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DEMAND FOR TOURISM Contents 1. Nature of Demand 2. Travel and Tourism Products 3. Buyer Objectives 4. Types of Variables Influencing and Constraining Tourism.

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Presentation on theme: "DEMAND FOR TOURISM Contents 1. Nature of Demand 2. Travel and Tourism Products 3. Buyer Objectives 4. Types of Variables Influencing and Constraining Tourism."— Presentation transcript:

1 DEMAND FOR TOURISM Contents 1. Nature of Demand 2. Travel and Tourism Products 3. Buyer Objectives 4. Types of Variables Influencing and Constraining Tourism Demand 5. Levels of Choice in tourism industry Demand 6. Constraints on Tourism Demand

2 Definitions of tourism demand
Definitions of demand vary according to the subject perspective of the author. For example, economists consider demand to be schedule of the amount of any product or service that people are willing and able to buy at each specific price in a set possible prices during a specified period of time.

3 In contrast psychologists view demand from the perspective of motivation and behavior.
Geographers, on the other hand define tourist demand as: the total number of persons who travel, or wish to travel to use tourist facilities and services at places away from their places of work and residence.

4 Definitions of tourism demand
Each approach is useful. The economic approach introduces the idea of elasticity – which describes the relationship between demand and price, or other variable. The geographer’s definition implies a wide range of influences, in addition to price, as determinants of demand and includes not only those who actually participate in tourism, but also those who wish to, but for some reason do not. On the other hand, the psychologist scratches underneath the skin of the tourist to examine the interaction of personality, environment and demand for tourism.

5 Concepts of Tourism Demand
The demand for tourism consists of a number of components that make up the total demand for tourism: Effective or actual demand is the actual number of participants in tourism or those who are traveling, i.e. de facto tourists. This is the component of demand most commonly and easily measured and the bulk of tourism statistics refer to effective demand. Suppressed demand is made up of that section of the population who do not travel for some reason.

6 Concepts of tourism demand
Two elements of suppressed demand can be distinguished. Firstly, potential demand refers to those who will travel at some future date if they experience a change in their circumstances. For example, their purchasing power may increase, or they may receive more paid holiday entitlements, and they therefore have the potential to move into the effective demand category.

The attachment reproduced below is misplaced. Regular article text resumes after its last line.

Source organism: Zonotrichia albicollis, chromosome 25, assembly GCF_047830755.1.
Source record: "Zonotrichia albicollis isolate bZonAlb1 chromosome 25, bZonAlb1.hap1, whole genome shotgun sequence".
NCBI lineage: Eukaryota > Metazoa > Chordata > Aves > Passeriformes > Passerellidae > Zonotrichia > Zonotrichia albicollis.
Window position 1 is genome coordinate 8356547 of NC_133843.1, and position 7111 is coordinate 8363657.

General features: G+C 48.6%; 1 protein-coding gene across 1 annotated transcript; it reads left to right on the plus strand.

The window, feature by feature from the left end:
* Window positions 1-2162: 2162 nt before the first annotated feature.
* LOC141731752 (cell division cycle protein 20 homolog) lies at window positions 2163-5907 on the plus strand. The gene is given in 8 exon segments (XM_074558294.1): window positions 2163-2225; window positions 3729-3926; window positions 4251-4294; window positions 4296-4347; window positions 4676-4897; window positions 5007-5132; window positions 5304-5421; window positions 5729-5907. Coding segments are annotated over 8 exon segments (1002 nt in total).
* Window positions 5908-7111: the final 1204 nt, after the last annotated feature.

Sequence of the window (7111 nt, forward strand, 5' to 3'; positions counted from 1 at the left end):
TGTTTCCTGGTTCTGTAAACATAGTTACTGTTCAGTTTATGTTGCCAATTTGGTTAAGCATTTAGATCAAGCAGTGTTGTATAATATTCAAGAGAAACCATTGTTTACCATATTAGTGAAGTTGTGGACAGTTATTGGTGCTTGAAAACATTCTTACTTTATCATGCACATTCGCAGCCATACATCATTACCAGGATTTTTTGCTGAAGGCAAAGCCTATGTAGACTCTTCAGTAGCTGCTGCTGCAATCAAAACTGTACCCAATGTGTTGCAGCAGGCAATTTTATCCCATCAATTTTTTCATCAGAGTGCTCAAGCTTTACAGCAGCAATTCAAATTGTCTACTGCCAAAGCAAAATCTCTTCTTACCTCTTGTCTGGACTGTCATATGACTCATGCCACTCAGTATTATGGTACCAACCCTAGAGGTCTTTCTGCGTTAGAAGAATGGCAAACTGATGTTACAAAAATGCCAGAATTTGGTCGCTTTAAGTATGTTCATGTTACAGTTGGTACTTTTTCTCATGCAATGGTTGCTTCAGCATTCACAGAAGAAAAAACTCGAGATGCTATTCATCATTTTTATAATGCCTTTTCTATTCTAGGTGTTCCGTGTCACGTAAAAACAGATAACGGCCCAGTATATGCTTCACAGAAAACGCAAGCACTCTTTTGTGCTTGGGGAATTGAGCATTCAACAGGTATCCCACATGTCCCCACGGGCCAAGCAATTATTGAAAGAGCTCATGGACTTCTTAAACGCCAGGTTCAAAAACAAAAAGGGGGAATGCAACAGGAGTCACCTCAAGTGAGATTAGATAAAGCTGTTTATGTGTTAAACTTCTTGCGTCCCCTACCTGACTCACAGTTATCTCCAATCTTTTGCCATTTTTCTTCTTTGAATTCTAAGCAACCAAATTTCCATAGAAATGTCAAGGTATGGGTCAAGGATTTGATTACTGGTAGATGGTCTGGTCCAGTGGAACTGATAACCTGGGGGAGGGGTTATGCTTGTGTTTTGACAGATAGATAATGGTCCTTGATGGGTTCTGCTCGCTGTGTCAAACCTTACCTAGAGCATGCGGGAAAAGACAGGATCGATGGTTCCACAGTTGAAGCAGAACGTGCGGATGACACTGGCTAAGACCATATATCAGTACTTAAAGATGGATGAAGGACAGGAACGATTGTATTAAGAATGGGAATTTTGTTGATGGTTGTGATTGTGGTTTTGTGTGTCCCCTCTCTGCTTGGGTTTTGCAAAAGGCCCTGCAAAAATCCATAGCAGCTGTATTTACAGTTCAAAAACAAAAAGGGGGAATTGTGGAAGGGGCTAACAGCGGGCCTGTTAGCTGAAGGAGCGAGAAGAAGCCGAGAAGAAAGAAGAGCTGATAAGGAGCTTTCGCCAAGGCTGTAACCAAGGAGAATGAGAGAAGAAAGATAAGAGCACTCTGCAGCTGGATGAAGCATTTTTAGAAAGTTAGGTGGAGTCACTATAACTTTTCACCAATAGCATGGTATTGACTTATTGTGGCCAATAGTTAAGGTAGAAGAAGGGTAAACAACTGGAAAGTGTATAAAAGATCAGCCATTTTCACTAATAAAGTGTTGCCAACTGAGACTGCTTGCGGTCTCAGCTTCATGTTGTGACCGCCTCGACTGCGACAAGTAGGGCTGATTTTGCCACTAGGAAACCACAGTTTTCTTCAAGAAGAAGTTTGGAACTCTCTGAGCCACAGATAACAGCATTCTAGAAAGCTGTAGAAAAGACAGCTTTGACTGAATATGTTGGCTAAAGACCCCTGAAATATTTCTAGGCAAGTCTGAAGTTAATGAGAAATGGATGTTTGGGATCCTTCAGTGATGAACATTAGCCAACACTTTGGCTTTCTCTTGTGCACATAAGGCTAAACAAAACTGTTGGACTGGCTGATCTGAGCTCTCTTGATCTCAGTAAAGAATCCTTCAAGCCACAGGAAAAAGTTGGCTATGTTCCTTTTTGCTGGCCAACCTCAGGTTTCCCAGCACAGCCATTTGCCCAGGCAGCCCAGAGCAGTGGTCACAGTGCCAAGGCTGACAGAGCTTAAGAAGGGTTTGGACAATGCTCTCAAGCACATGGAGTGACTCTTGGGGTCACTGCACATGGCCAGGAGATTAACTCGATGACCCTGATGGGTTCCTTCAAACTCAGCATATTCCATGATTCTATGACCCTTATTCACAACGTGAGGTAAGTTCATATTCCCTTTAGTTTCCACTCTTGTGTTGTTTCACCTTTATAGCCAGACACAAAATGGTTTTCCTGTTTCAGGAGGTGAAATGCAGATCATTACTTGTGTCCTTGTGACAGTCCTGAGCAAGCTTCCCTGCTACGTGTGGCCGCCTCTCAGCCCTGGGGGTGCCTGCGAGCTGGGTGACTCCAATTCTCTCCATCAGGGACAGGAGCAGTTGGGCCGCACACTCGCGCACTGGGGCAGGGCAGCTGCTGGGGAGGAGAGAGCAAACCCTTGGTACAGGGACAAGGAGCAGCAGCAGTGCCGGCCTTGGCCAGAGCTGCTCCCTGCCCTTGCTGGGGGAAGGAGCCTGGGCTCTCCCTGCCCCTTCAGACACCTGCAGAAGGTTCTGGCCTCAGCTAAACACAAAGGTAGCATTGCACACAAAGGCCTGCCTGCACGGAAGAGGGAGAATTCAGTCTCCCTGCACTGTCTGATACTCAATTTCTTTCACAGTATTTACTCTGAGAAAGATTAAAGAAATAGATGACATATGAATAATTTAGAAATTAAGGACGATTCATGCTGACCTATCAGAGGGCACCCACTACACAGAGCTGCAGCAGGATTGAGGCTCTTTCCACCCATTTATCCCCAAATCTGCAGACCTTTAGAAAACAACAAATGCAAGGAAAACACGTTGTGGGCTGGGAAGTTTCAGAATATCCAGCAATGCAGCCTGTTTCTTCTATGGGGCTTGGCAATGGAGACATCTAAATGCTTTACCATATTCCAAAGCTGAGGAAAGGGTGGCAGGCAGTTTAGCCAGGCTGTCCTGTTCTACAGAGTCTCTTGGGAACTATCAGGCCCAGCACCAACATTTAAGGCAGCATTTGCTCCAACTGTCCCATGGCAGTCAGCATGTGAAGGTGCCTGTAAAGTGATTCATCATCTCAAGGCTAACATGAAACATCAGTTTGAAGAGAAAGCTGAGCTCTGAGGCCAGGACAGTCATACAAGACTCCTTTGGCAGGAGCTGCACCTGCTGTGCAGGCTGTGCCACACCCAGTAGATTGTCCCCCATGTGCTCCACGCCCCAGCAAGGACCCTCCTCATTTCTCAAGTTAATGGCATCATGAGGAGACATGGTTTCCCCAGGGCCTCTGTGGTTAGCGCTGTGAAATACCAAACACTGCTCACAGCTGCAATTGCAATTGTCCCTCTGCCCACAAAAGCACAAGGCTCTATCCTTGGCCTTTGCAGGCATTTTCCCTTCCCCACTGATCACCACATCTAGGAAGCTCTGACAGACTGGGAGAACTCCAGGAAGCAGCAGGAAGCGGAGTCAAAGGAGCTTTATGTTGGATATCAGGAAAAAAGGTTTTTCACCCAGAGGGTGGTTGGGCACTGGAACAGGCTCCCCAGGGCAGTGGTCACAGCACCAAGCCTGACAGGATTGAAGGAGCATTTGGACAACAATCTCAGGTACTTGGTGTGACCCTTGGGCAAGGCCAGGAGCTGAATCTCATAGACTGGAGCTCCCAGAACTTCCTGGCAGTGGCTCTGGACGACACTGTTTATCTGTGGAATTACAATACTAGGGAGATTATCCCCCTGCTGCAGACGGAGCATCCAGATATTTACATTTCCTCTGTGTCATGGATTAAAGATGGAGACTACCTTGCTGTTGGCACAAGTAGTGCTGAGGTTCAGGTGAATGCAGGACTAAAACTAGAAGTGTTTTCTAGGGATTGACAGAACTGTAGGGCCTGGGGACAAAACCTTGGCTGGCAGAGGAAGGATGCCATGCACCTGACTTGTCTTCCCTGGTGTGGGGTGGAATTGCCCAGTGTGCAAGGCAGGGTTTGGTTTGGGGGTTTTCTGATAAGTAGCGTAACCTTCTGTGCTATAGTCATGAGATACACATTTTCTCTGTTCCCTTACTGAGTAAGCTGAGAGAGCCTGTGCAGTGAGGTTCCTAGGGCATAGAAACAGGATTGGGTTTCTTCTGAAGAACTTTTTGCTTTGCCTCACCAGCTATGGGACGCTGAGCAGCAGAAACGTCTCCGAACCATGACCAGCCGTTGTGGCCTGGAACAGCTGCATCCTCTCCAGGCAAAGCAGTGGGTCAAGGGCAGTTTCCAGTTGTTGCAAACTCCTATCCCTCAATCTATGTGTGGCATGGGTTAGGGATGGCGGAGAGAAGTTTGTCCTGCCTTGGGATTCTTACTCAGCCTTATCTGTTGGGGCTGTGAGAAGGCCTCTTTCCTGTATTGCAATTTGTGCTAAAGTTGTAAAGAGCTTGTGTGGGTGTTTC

7 Concepts of tourism demand
Deferred demand is a demand postponed because of a problem in the supply environment, such as a lack of capacity in accommodations or maybe terrorists activity. Again this implies that when the supply conditions are more favorable, those in the deferred demand category will convert to effective demand at some future date. Finally, there will always be those who simply do not wish to travel, constituting a category of no demand

8 Concepts of tourism demand
We can also consider other ways in which demand for tourism may be viewed. For example, substitution of demand refers to the case when demand for one activity (a self-catering holiday) is substituted by another (staying at a serviced accommodation). A similar concept is redirection of demand where the geographical location of demand is changed – a trip to Spain is redirected to Greece because of over-booking of accommodation.

9 Concepts of tourism demand
Finally the opening of new tourism supply - say a resort attraction or accommodation - will: redirect demand from similar facilities in the area; substitute demand from other facilities; and generate new demand.

10 Concepts of tourism demand
Economists refer to the first two of these as the displacement effect – in other words, demand from other facilities is displaced to the new one and no extra demand is generated. This can be a problem in tourism and is an important consideration when appraising the worth of new tourism projects.

11 The Nature of Tourism Demand
Aggregate Demand: the quantities of a product that buyers collectively are willing and able to buy at any potential price over some specified period of time. Specifically a definition of effective demand. A behavioral approach to demand analysis is important in tourism industry since the products are complex and the needs and levels of product knowledge of intending tourists are many and varied.

12 Travel and Tourism Products
Different views on tourism industry products: As a total package or set of complementary products which buyer views as a single purchase, considered for example as the “dream experience” – reflects tourist purchasing behavior in the repurchase stage As an individual product, which are complements, certainly but are considered separately by tourists in making their purchase decisions – reflects routinized buying of, for example car rental services and meals by a business person in the course of a trip.

13 TOURISM DEMAND Buyer Objectives (20 03 2013)
The overall objective of a tourist (or by implication market segment) may be expressed as a functional relationship Maximize Ui = Ui ( zJ ) U: utility z: a vector (j=1 to m) quantities of characteristics, of a tourist trip, desirable to the buyer

14 TOURISM DEMAND Variables Influencing and Constraining Tourism Demand
Generating Area Economic Variables (Group A) Destination Economic Variables (Group B) Link Variables (Group C) Personal disposable income levels General price level Comparative prices between generator and destination Distribution of incomes Degree of supply competition Promotional effort by destination in generating area Holiday entitlements Quality of tourism products Exchange rate Value of currency Economic regulation of tourists Time/cost of travel Tax policy and controls on tourist spending